Find asymptotics of $x(n)$, if $n = x^{x!}$

Find the asymptotic for $x(n)$, if $n = x^{x!}$.

I’ve tried

1) to take a logarithm:

$x! \log{x} = \log{n}$.

2) to find $n'(x)$, using gamma-function for factorial

$\Gamma(z) = \int_0^\infty t^{z-1}e^{-t}dt$

I’m here now:

$\frac{1}{n}n'(x) = \Gamma'(x+1)\log{x} + \Gamma(x) $

$n'(x) = x^{x!}(\Gamma'(x+1)\log{x} + \Gamma(x)) $

What should I do next? Should I use another way of solving this problem?
I’m new to this theme, I will be grateful for any help.

Solutions Collecting From Web of "Find asymptotics of $x(n)$, if $n = x^{x!}$"

We’ll follow the approach suggested by alex.jordan. By taking logs again we get the equation

$$
\log x! + \log\log x = \log\log n.
$$

The $\log x!$ term is the dominant term on the left-hand side so it will be the main source of information about $x$. It’s clear that $x \to \infty$ as $n \to \infty$, and by rearranging we note that

$$
\log x! = \log\log n – \log\log x < \log\log n
$$

for $x$ large enough. Now

$$
\log x! = x\log x + O(x) > \frac{1}{2} x\log x
$$

for $x$ large enough, so

$$
x \log x < 2 \log\log n
$$

for $x$ large enough. Taking the Lambert $W$ function of both sides yields

$$
\log x < W(2\log\log n)
$$

since $W(x\log x) = \log x$, whence

$$
x < e^{W(2\log\log n)} = \frac{2\log\log n}{W(2\log\log n)} = O\left(\frac{\log\log n}{\log\log\log n}\right).
$$

To obtain the last bound we used the fact that

$$
W(z) = \log z + O(\log\log z)
$$

as derived in this answer. We’ll now bootstrap this crude estimate into the previous estimates to obtain a sharper one. The approximation $\log x! = x\log x + O(x)$ becomes

$$
\log x! = x\log x + O\left(\frac{\log\log n}{\log\log\log n}\right),
$$

which allows us to rewrite the equation

$$
\log x! = \log\log n – \log\log x
$$

as

$$
x\log x + O\left(\frac{\log\log n}{\log\log\log n}\right) = \log\log n + O(\log\log\log\log n).
$$

or just

$$
x\log x = \log\log n + O\left(\frac{\log\log n}{\log\log\log n}\right).
$$

We then have

$$
\begin{align}
x &= \frac{\log\log n + O\left(\frac{\log\log n}{\log\log\log n}\right)}{W\left[\log\log n + O\left(\frac{\log\log n}{\log\log\log n}\right)\right]} \\
&= \frac{\log\log n + O\left(\frac{\log\log n}{\log\log\log n}\right)}{\log\left[\log\log n + O\left(\frac{\log\log n}{\log\log\log n}\right)\right] + O(\log\log\log\log n)} \\
&= \frac{\log\log n + O\left(\frac{\log\log n}{\log\log\log n}\right)}{\log\log\log n + \log\left[1+O\left(\frac{1}{\log\log\log n}\right)\right] + O(\log\log\log\log n)} \\
&= \frac{\log\log n + O\left(\frac{\log\log n}{\log\log\log n}\right)}{\log\log\log n + O(\log\log\log\log n)} \\
&= \frac{\frac{\log\log n}{\log\log\log n} + O\left(\frac{\log\log n}{(\log\log\log n)^2}\right)}{1 + O\left(\frac{\log\log\log\log n}{\log\log\log n}\right)} \\
&= \left[\frac{\log\log n}{\log\log\log n} + O\left(\frac{\log\log n}{(\log\log\log n)^2}\right)\right]\left[1+O\left(\frac{\log\log\log\log n}{\log\log\log n}\right)\right] \\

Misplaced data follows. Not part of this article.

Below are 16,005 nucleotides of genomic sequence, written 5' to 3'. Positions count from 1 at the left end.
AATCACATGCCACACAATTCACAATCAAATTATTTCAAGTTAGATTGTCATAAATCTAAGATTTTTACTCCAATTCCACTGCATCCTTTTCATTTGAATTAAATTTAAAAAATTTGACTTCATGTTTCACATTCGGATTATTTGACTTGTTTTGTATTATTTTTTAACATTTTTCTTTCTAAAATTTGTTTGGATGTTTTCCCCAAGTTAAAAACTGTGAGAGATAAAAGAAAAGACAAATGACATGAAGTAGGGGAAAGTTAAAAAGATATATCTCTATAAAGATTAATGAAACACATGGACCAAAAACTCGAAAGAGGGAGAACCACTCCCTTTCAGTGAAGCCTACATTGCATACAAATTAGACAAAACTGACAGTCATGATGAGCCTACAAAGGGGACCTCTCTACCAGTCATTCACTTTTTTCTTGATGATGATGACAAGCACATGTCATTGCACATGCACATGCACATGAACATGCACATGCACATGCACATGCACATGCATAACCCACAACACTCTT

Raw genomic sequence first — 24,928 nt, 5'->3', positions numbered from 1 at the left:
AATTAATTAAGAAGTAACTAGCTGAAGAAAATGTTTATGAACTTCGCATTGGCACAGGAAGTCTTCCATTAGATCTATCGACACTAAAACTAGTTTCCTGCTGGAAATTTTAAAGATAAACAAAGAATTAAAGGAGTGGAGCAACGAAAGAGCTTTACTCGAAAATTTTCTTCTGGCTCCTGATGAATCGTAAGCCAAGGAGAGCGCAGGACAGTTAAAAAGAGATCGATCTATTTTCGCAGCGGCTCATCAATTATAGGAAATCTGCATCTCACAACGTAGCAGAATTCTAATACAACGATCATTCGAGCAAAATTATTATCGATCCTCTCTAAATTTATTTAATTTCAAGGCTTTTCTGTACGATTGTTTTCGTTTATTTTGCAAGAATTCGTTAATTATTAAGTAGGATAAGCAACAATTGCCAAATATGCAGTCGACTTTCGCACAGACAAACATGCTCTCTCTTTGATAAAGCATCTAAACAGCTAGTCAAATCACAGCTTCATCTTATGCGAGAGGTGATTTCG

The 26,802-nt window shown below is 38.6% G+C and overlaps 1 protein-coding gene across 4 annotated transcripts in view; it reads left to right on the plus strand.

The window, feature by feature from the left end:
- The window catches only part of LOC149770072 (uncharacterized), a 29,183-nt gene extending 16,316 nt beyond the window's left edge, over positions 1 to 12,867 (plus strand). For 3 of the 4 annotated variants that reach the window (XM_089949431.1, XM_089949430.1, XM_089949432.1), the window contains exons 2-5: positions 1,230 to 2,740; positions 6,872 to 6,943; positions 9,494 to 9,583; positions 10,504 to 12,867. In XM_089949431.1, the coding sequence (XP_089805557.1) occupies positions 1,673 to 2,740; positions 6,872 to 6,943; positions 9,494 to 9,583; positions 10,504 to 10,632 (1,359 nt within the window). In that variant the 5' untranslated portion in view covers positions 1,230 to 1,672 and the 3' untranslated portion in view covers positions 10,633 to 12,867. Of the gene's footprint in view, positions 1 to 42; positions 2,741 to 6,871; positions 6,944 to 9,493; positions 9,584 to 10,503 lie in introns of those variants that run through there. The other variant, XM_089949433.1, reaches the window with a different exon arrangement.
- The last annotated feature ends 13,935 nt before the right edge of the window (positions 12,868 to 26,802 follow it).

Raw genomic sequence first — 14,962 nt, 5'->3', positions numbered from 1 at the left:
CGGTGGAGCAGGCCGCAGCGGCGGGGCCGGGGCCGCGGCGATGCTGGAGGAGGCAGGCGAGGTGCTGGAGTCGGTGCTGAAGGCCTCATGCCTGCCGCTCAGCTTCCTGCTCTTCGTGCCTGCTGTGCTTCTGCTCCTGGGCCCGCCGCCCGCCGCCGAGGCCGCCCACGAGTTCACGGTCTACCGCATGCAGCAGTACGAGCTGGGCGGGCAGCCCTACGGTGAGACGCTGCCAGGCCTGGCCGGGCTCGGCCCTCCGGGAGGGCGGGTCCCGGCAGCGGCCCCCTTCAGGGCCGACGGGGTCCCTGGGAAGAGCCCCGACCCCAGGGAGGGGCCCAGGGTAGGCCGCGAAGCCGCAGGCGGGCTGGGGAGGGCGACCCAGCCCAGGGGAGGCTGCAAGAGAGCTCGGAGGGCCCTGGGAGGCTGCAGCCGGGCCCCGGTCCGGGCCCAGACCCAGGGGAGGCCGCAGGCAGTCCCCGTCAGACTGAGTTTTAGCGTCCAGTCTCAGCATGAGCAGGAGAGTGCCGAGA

&= \frac{\log\log n}{\log\log\log n} + O\left(\frac{(\log\log n)(\log\log\log\log n)}{(\log\log\log n)^2}\right).
\end{align}
$$

This last part was pretty brutal but at least we wound up with a rigorous error bound. In summary,

$$
x = \frac{\log\log n}{\log\log\log n} + O\left(\frac{(\log\log n)(\log\log\log\log n)}{(\log\log\log n)^2}\right)
$$
as $n \to \infty$.

If we desired, we could bootstrap again with this estimate. Before doing so, let us introduce the notation

$$
\begin{align}
&\log\log n = L_2(n), \\
&\log\log\log n = L_3(n), \\
&\log\log\log\log n = L_4(n),
\end{align}
$$

so that the last estimate can be written

$$
x = \frac{L_2(n)}{L_3(n)} + O\left(\frac{L_2(n)L_4(n)}{L_3(n)^2}\right).
$$

We then find that

$$
\begin{align}
\log x! &= x \log x – x + O(\log x) \\
&= x \log x – \frac{L_2(n)}{L_3(n)} + O\left(\frac{L_2(n)L_4(n)}{L_3(n)^2}\right),
\end{align}
$$

so that $\log x! = \log\log n – \log\log x$ becomes

$$
x\log x = L_2(n) – \frac{L_2(n)}{L_3(n)} + O\left(\frac{L_2(n)L_4(n)}{L_3(n)^2}\right),
$$

yielding

$$
x = \frac{L_2(n) – \frac{L_2(n)}{L_3(n)} + O\left(\frac{L_2(n)L_4(n)}{L_3(n)^2}\right)}{W\left[L_2(n) – \frac{L_2(n)}{L_3(n)} + O\left(\frac{L_2(n)L_4(n)}{L_3(n)^2}\right)\right]}.
$$

We can then use $W(z) = \log z – L_2(z) + O\left(\frac{L_2(z)}{\log z}\right)$, which also follows from this other answer, to obtain the final result of

$$
x = \frac{L_2(n)}{L_3(n)} + \frac{L_2(n)(1-L_4(n))}{L_3(n)^2} + O\left(\frac{L_2(n)L_4(n)}{L_3(n)^3}\right).
$$
as $n \to \infty$.

This matches Antonio Vargas’s first answer, but the derivation is a bit shorter.
$$
\begin{align}
n&=x^{x!}\\[6pt]
\log(n)
&=x!\log(x)\\
\log(\log(n))
&=\log(\log(x))+x\log(x)-x+\frac12\log(2\pi x)\\
&=x\log(x)\left(1-\frac1{\log(x)}+\frac1{2x}+\frac{\log(\log(x))}{x\log(x)}+\frac12\frac{\log(2\pi)}{x\log(x)}\right)\\
\log(\log(\log(n)))
&=\log(x)+\log(\log(x))-\frac1{\log(x)}+O\left(\frac1{\log(x)^2}\right)\\
&=\log(x)\left(1+\frac{\log(\log(x))}{\log(x)}-\frac1{\log(x)^2}+O\left(\frac1{\log(x)^3}\right)\right)\\
\frac{\log(\log(n))}{\log(\log(\log(n)))}
&=x\left(1-\frac{\log(\log(x))}{\log(x)}-\frac1{\log(x)}+O\left(\frac{\log(\log(x))}{\log(x)}\right)^2\right)
\end{align}
$$
Therefore, since $\log(x)\sim\log(\log(\log(n)))$, we get
$$
x=\frac{\log(\log(n))}{\log(\log(\log(n)))}\left(1+O\left(\frac{\log(\log(\log(\log(n))))}{\log(\log(\log(n)))}\right)\right)
$$
Note that to get $\frac{\log(\log(\log(\log(n))))}{\log(\log(\log(n)))}\sim\frac1{10}$, we need $\log(\log(\log(n)))\sim36$; that is, $n$ needs to be huge.